Media Center Ukraine holds discussion on war crimes, international justice and its coverage in Ukrainian media
How criminal evidence is documented, collected, and shared in criminal cases during the russian-Ukrainian war and current media coverage of war crimes courts and processes are among the topics discussed as a part of the discussion held at Media Center Ukraine. The event was held in partnership with the Institute for War and Peace Coverage, the Ukraine Voices project.
The full video of the discussion is available here.
The following are the most interesting quotes from the panelists:
Anthony Borden, Executive Director, Institute for War & Peace Reporting (IWPR) on IWPR activities in Ukraine:
“One of the grave problems that we have on information and investigations is that it is not possible to work in the currently occupied territories or those that were previously or are currently with fighting. So that certainly limits. And this is really the gravest challenge. As Ukrainians will know well more than I do, war crimes are continuing every day in these territories. Whatever may have happened in Bucha, Irpin, Hostomel is continuing elsewhere in territories, where we do not have eyesight. That’s an ongoing and a really draining tragedy. But otherwise, we are really working across the country in every territory where we can. We’re working through local teams, we’re working through our hired staff, and we are also working with a network of investigators and human rights groups in a really exciting project called “The Reckoning Project. Ukraine Testifies”. And this is to strengthen journalists and others in their storytelling. One of the really important points is that journalists in their work do not undermine the judicial reliability of information.”
Ruslan Topolevskyi, Human Rights Defender and Expert of the Center for Legal and Political Research “SIM” on documenting russian crimes:
“With the beginning of hostilities, after February 24, public human rights organizations of Ukraine united into “Tribunal for Putin” initiative. The goal is to document the war crimes committed by the russian troops. In essence, what we have now is a war online, and we have war crimes online. This is probably something that has not happened in previous armed conflicts. Because, as a rule, investigations into war crimes were carried out after either the active phase or the hostilities themselves ended. We can see it online now. In the 150 days of war, we recorded almost 10,000 cases of shelling by various means, more than 14,500 cases of shelling of various buildings, including churches, schools and the like. They (crimes) are being documented before our eyes, we see it now and it is clear that we cannot cover everything.”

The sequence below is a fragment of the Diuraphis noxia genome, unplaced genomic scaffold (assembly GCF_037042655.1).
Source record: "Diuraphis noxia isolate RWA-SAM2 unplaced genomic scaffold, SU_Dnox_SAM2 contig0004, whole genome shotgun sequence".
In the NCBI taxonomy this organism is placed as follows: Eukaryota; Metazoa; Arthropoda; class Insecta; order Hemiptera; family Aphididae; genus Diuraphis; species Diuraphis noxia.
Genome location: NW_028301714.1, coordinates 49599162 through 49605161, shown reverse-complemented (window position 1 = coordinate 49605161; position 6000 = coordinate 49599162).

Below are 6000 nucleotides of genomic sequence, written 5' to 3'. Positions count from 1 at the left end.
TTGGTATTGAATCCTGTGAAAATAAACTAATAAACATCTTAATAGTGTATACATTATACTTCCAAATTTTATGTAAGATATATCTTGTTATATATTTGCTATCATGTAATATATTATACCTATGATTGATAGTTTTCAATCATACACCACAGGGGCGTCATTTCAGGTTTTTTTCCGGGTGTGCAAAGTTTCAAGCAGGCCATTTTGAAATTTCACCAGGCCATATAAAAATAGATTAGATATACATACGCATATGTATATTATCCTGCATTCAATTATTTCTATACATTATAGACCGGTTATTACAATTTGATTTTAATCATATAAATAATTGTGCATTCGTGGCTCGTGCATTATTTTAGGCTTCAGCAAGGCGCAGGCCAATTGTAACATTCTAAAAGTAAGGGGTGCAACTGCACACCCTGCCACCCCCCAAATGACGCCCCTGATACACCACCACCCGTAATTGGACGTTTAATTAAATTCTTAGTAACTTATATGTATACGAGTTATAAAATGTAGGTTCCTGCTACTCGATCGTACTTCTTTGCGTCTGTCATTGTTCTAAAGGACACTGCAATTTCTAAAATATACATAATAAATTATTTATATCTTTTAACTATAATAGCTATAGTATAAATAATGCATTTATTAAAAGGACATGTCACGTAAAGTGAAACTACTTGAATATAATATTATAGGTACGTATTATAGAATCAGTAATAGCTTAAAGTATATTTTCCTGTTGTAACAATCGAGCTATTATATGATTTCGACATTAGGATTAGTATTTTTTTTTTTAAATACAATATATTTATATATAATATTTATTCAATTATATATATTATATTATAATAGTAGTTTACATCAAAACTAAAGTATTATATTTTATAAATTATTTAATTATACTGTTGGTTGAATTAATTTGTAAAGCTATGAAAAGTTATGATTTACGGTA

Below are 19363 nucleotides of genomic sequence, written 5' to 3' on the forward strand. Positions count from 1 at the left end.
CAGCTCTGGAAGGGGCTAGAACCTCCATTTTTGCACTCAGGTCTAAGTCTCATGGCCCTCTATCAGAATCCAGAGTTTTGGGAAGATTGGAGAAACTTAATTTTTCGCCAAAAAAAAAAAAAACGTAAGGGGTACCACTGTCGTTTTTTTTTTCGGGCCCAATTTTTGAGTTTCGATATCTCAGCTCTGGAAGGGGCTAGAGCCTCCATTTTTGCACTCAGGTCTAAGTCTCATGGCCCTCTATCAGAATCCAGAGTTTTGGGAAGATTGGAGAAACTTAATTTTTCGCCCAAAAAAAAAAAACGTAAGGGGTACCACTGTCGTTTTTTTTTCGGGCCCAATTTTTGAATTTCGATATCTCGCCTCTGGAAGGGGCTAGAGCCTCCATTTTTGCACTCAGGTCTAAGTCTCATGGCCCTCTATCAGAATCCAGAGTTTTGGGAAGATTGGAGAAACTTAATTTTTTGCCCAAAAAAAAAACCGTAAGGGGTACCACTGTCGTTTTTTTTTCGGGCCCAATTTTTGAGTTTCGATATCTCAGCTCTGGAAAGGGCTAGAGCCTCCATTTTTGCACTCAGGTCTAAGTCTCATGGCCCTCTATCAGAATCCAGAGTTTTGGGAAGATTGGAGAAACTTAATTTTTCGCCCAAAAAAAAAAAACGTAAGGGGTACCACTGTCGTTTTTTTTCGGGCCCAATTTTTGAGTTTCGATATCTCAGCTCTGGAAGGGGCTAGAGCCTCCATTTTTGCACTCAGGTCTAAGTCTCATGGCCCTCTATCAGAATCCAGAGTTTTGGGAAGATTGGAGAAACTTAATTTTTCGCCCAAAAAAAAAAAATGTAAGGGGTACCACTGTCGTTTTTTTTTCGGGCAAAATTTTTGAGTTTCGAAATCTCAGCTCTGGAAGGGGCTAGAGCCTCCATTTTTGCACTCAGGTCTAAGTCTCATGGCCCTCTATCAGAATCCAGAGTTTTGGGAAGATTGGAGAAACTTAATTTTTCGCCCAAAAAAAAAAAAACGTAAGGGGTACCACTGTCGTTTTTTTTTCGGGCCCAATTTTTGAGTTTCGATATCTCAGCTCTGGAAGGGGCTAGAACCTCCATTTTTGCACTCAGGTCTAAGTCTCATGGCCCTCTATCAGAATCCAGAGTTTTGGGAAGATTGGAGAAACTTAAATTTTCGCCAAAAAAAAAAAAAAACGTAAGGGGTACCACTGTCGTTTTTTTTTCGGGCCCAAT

Andrii Yanitskiy, Editor, Institute for War & Peace Reporting (IWPR) on the murders of journalists covering the war:
“It is clear why the russians kill journalists, because they are the witnesses of their crimes. They capture them on camera in real time. They are the ones who then become the foundation for court sentences. This year, Ukraine has seen the most journalists’ deaths in the world, with Mexico being in second place. I believe there were about 15 dead people in areas with a constant war between drug cartels. And so two countries, Mexico and Ukraine, allowed such an international organization as the Press Emblem Campaign (this is an NGO with Special consultative UN status) to put forward an initiative to toughen up the responsibility for crimes against journalists in international legislation and international humanitarian law.”
Olga Guzhva, Project Manager – Ukraine Voices, Institute for War & Peace Reporting (IWPR) on the controversial Amnesty International report:
“The case, the situation with Amnesty International is very indicative. It shows how sensitive these issues are, especially in times of war, in times of ongoing conflict. It demonstrates that double standards are unacceptable in such a period. And for me, this is quite a positive story because all other organizations will see how tolerating and playing diplomacy with a terrorist country can hurt the organization’s reputation.”
Read more: https://mediacenter.org.ua/news